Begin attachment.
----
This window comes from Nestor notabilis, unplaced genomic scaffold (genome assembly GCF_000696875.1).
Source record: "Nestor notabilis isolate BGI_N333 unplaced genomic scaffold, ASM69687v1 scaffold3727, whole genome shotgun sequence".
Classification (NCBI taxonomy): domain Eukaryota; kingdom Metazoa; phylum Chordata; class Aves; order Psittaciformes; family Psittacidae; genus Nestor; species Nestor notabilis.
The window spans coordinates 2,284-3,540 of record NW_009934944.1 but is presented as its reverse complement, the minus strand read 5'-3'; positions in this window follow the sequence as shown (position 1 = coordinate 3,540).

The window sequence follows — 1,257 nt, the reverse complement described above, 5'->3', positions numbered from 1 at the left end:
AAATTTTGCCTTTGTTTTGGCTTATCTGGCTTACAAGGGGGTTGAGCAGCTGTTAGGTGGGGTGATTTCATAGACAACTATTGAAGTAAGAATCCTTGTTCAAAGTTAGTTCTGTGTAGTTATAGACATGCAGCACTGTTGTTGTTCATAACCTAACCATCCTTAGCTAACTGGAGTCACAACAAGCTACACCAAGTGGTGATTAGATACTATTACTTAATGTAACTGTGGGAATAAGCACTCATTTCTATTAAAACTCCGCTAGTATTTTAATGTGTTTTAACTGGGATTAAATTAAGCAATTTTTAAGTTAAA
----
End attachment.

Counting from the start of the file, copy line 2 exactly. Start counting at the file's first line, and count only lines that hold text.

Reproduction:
Source record: "Nestor notabilis isolate BGI_N333 unplaced genomic scaffold, ASM69687v1 scaffold3727, whole genome shotgun sequence".